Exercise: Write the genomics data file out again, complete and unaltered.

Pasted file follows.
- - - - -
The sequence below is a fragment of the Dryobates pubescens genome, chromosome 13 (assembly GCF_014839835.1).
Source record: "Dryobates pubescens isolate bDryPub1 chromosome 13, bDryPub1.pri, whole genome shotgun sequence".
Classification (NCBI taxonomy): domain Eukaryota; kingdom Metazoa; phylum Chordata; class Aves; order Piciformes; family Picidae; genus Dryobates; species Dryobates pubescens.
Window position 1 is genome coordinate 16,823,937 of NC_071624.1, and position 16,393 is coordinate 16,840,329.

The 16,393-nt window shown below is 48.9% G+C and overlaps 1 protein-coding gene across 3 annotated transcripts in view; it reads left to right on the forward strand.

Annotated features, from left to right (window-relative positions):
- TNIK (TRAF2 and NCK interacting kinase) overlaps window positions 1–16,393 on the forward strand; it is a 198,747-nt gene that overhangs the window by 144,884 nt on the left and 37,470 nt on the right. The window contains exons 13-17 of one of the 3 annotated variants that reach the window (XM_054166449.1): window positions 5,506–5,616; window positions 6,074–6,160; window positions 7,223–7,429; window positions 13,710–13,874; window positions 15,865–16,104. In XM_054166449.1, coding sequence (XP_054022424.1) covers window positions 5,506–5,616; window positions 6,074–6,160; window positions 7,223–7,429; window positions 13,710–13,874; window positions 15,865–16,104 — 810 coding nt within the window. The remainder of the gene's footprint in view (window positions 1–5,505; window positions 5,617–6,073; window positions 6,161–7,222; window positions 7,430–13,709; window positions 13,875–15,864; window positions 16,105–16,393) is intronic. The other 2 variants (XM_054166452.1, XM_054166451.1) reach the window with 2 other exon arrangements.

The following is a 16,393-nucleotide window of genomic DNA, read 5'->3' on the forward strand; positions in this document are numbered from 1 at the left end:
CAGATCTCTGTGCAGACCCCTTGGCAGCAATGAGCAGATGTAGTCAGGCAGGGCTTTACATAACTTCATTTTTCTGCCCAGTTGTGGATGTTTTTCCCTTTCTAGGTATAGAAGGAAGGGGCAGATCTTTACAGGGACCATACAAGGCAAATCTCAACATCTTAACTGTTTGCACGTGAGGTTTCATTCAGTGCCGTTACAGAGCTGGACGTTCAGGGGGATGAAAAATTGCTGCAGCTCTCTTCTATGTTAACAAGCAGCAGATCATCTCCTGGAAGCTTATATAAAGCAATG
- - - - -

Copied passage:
The sequence below is a fragment of the Dryobates pubescens genome, chromosome 13 (assembly GCF_014839835.1).
Source record: "Dryobates pubescens isolate bDryPub1 chromosome 13, bDryPub1.pri, whole genome shotgun sequence".
Classification (NCBI taxonomy): domain Eukaryota; kingdom Metazoa; phylum Chordata; class Aves; order Piciformes; family Picidae; genus Dryobates; species Dryobates pubescens.
Window position 1 is genome coordinate 16,823,937 of NC_071624.1, and position 16,393 is coordinate 16,840,329.

The 16,393-nt window shown below is 48.9% G+C and overlaps 1 protein-coding gene across 3 annotated transcripts in view; it reads left to right on the forward strand.

Annotated features, from left to right (window-relative positions):
- TNIK (TRAF2 and NCK interacting kinase) overlaps window positions 1–16,393 on the forward strand; it is a 198,747-nt gene that overhangs the window by 144,884 nt on the left and 37,470 nt on the right. The window contains exons 13-17 of one of the 3 annotated variants that reach the window (XM_054166449.1): window positions 5,506–5,616; window positions 6,074–6,160; window positions 7,223–7,429; window positions 13,710–13,874; window positions 15,865–16,104. In XM_054166449.1, coding sequence (XP_054022424.1) covers window positions 5,506–5,616; window positions 6,074–6,160; window positions 7,223–7,429; window positions 13,710–13,874; window positions 15,865–16,104 — 810 coding nt within the window. The remainder of the gene's footprint in view (window positions 1–5,505; window positions 5,617–6,073; window positions 6,161–7,222; window positions 7,430–13,709; window positions 13,875–15,864; window positions 16,105–16,393) is intronic. The other 2 variants (XM_054166452.1, XM_054166451.1) reach the window with 2 other exon arrangements.

The following is a 16,393-nucleotide window of genomic DNA, read 5'->3' on the forward strand; positions in this document are numbered from 1 at the left end:
CAGATCTCTGTGCAGACCCCTTGGCAGCAATGAGCAGATGTAGTCAGGCAGGGCTTTACATAACTTCATTTTTCTGCCCAGTTGTGGATGTTTTTCCCTTTCTAGGTATAGAAGGAAGGGGCAGATCTTTACAGGGACCATACAAGGCAAATCTCAACATCTTAACTGTTTGCACGTGAGGTTTCATTCAGTGCCGTTACAGAGCTGGACGTTCAGGGGGATGAAAAATTGCTGCAGCTCTCTTCTATGTTAACAAGCAGCAGATCATCTCCTGGAAGCTTATATAAAGCAATG